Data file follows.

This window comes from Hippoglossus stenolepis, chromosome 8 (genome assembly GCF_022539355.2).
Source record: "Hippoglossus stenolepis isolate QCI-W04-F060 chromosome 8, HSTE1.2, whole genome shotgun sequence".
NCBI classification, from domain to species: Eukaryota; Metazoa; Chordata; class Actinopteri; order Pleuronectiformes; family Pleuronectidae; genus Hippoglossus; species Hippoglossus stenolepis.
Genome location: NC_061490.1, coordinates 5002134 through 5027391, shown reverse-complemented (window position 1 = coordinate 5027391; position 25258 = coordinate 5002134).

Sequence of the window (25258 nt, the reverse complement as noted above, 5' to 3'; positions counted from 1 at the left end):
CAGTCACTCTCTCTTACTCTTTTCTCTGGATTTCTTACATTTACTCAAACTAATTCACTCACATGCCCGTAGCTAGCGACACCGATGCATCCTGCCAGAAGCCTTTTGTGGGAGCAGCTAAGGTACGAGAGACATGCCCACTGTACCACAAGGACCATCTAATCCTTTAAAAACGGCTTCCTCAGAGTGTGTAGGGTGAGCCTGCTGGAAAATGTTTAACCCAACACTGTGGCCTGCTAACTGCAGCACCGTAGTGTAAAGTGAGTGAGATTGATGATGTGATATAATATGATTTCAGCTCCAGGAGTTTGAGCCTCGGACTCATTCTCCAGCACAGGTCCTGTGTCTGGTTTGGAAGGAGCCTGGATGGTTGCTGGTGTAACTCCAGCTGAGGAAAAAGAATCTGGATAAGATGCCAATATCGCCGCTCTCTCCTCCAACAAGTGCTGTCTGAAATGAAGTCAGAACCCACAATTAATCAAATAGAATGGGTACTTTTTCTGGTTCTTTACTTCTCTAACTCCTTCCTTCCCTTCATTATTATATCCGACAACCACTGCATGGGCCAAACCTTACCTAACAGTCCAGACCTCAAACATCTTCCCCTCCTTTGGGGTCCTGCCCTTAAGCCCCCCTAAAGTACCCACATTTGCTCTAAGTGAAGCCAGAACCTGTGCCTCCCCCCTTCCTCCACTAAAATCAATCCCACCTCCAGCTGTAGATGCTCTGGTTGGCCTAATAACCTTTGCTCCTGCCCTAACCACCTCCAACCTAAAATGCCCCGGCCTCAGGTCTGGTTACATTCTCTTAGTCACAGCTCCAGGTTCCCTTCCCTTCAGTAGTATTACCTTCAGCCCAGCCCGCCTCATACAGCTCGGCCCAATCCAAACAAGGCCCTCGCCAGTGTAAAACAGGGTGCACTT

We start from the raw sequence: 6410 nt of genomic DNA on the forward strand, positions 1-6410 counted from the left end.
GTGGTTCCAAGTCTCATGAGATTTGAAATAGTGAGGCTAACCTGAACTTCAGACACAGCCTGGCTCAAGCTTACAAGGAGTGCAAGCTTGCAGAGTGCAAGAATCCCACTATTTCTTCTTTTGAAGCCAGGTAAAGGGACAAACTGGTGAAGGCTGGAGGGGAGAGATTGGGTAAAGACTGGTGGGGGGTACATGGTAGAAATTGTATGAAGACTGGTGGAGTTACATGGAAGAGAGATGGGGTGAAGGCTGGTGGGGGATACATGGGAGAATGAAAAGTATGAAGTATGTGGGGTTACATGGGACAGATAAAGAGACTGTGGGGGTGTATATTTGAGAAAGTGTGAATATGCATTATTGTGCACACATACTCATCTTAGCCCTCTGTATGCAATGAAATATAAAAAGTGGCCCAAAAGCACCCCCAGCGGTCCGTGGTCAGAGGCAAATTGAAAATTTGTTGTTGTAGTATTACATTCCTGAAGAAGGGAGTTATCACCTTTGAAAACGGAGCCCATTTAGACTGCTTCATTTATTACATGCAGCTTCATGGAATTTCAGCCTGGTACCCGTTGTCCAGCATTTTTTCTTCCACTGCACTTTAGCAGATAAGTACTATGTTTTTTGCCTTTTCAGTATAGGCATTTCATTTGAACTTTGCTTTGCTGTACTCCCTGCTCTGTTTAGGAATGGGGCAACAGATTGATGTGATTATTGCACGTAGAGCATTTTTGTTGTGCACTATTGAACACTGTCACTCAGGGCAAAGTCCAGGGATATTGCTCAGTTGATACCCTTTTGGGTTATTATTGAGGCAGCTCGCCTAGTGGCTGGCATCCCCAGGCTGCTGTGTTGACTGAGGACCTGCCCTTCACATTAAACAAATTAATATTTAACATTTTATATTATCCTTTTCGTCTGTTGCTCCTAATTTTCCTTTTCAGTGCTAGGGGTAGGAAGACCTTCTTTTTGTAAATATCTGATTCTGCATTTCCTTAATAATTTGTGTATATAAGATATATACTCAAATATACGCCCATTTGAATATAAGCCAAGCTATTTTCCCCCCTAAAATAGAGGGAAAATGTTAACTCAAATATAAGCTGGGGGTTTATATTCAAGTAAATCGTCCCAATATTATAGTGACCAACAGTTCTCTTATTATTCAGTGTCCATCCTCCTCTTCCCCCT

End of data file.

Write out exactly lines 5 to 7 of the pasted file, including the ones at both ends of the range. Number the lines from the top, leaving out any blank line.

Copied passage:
Sequence of the window (25258 nt, the reverse complement as noted above, 5' to 3'; positions counted from 1 at the left end):
CAGTCACTCTCTCTTACTCTTTTCTCTGGATTTCTTACATTTACTCAAACTAATTCACTCACATGCCCGTAGCTAGCGACACCGATGCATCCTGCCAGAAGCCTTTTGTGGGAGCAGCTAAGGTACGAGAGACATGCCCACTGTACCACAAGGACCATCTAATCCTTTAAAAACGGCTTCCTCAGAGTGTGTAGGGTGAGCCTGCTGGAAAATGTTTAACCCAACACTGTGGCCTGCTAACTGCAGCACCGTAGTGTAAAGTGAGTGAGATTGATGATGTGATATAATATGATTTCAGCTCCAGGAGTTTGAGCCTCGGACTCATTCTCCAGCACAGGTCCTGTGTCTGGTTTGGAAGGAGCCTGGATGGTTGCTGGTGTAACTCCAGCTGAGGAAAAAGAATCTGGATAAGATGCCAATATCGCCGCTCTCTCCTCCAACAAGTGCTGTCTGAAATGAAGTCAGAACCCACAATTAATCAAATAGAATGGGTACTTTTTCTGGTTCTTTACTTCTCTAACTCCTTCCTTCCCTTCATTATTATATCCGACAACCACTGCATGGGCCAAACCTTACCTAACAGTCCAGACCTCAAACATCTTCCCCTCCTTTGGGGTCCTGCCCTTAAGCCCCCCTAAAGTACCCACATTTGCTCTAAGTGAAGCCAGAACCTGTGCCTCCCCCCTTCCTCCACTAAAATCAATCCCACCTCCAGCTGTAGATGCTCTGGTTGGCCTAATAACCTTTGCTCCTGCCCTAACCACCTCCAACCTAAAATGCCCCGGCCTCAGGTCTGGTTACATTCTCTTAGTCACAGCTCCAGGTTCCCTTCCCTTCAGTAGTATTACCTTCAGCCCAGCCCGCCTCATACAGCTCGGCCCAATCCAAACAAGGCCCTCGCCAGTGTAAAACAGGGTGCACTT

We start from the raw sequence: 6410 nt of genomic DNA on the forward strand, positions 1-6410 counted from the left end.